Directed by Timothy J Howe
Pros: A wonderful atmosphere and a few laughs.
Cons: Lack of development or evolution of the characters.
Our Verdict: Light and amusing, but it could be more engaging.
|Courtesy of LittleBerry Productions|
With curtain up being about the time of your evening meal, it’s not unusual to attend a show feeling a little peckish, which is somewhat worrying considering that this play is all about food. I should not have feared however, as this play which explores a delightfully ludicrous interpretation of the ‘freegan’ life style (where in this instance food is rotting and found in bins) is so repulsive that I didn’t feel the urge to eat again until morning. Nicely done!
The play follows the day-to-day adventures of a group of (mostly) environmental science students who’ve chosen for various reasons to buy as little as possible and scavenge as much as possible. From saving the planet, saving money and saving ourselves from bourgeoisie habits, the characters and limits of their hygiene are satisfyingly diverse with some fantastic performances (my personal favourites being Holly Ashman as Julia and Henry Allan as Gabriel).
When entering the theatre, trash – also the title of the play – towers over the stage and the bare, peeling walls, smell and dusty ambiance lend a delightful anticipation to the unfolding events. In a raucous ear-splitting cacophony the cast explode on to the stage and yank the entire set out of the rubbish heap. From then on, the action rips forward with exhilarating energy that never abates. It gives you the kind of exhaustion just from watching that is usually solely awarded to young children.
This pace never once sags, which speaks of hours of tireless rehearsals. The jokes remain freshly delivered and are perfectly timed; many of them are refreshingly original which gives you a curiosity in watching as not only do you want to see what events unfurl and the next mad caper to expound, but you also want to see what next amusing turn of phrase will force a giggle and a glance to your neighbour. Unfortunately a number of the jokes were quite obvious and we British do have a tendency to laugh out of politeness which had the effect of dampening the impact of genuine moments of clever humour.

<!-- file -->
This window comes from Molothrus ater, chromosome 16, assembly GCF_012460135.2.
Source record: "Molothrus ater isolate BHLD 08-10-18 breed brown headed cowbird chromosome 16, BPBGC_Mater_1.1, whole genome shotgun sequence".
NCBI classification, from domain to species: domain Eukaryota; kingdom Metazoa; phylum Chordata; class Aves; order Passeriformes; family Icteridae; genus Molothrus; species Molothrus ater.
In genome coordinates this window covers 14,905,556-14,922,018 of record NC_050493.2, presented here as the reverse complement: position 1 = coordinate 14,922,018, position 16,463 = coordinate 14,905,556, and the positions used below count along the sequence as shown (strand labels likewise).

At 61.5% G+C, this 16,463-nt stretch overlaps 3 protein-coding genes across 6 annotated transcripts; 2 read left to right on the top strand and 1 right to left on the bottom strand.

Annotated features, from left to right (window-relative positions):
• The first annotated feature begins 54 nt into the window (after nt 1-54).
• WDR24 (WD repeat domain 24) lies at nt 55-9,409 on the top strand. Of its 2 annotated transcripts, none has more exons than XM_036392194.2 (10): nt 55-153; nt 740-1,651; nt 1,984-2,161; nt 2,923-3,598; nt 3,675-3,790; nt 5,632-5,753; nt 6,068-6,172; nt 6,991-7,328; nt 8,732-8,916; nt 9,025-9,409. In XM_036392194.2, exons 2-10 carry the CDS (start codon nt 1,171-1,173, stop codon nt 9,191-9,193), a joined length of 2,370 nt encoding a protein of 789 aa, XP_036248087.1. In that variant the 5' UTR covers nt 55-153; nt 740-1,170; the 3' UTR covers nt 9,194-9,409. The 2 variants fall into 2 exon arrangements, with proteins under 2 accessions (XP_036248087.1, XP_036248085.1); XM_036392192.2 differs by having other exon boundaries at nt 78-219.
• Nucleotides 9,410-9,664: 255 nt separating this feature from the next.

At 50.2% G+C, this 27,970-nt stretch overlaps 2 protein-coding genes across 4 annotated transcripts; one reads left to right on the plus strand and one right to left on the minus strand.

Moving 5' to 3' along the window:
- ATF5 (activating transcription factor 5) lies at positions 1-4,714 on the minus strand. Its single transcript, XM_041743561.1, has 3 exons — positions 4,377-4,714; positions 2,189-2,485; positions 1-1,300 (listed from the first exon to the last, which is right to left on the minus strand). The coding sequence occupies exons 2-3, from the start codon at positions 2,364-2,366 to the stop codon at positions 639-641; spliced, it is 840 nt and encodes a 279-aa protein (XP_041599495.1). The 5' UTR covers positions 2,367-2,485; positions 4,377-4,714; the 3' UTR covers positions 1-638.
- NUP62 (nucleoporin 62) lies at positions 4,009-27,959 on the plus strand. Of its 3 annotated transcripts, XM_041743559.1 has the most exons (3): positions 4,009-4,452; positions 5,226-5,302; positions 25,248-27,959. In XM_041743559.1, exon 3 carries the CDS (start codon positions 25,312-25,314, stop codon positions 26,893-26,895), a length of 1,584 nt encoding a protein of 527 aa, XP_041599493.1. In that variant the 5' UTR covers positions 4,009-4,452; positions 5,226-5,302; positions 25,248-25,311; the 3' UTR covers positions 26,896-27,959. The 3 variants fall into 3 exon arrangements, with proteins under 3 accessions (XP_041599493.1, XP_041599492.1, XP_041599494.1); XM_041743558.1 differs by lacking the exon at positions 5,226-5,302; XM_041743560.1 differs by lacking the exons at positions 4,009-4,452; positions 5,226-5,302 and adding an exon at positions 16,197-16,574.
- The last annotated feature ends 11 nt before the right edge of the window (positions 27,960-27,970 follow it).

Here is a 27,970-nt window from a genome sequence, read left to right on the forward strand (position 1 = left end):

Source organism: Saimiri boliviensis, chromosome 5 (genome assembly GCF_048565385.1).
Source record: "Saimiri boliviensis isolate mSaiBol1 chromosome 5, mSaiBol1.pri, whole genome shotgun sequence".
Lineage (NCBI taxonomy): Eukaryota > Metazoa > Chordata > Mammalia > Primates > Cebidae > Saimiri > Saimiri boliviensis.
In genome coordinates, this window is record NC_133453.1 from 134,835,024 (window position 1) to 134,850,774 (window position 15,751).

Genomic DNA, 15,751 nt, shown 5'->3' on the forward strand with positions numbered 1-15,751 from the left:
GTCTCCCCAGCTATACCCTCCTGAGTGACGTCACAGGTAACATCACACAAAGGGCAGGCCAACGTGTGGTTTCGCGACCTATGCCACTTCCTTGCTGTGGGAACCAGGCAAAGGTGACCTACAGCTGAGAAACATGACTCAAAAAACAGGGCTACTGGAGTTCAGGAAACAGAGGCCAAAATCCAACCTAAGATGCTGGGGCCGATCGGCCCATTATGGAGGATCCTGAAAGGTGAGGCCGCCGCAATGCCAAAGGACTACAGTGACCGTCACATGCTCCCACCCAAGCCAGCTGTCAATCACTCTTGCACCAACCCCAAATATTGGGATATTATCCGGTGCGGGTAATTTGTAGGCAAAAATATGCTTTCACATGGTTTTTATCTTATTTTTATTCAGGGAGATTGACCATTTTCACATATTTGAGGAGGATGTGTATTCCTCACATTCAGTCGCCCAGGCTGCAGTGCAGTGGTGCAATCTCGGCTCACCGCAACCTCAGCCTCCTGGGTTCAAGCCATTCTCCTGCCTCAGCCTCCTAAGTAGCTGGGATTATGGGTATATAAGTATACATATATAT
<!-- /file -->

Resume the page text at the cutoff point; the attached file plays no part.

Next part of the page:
The acting is excellent (although slightly less convincing non-British characters) and the show is perfectly cast. The sheer number of people on stage also speaks of truly good direction. However, the characters are extremely one-sided and play up to stereotypes. There is room for this in entertainment, especially comedy, but it is not to my personal taste as the situations thrown at these lovable people are just as single-faceted as the characters. Overall, this is an enjoyable enough experience with friends, but you wouldn’t but it on DVD. With a little more work on developing the characters this could be a very decent show.
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Trash runs at the White Bear Theatre until 13th April 2013.
Box Office: 0844 8700 887 or book online http://www.ticketsource.co.uk/search/searchVenueDetails.asp?venue_id=35089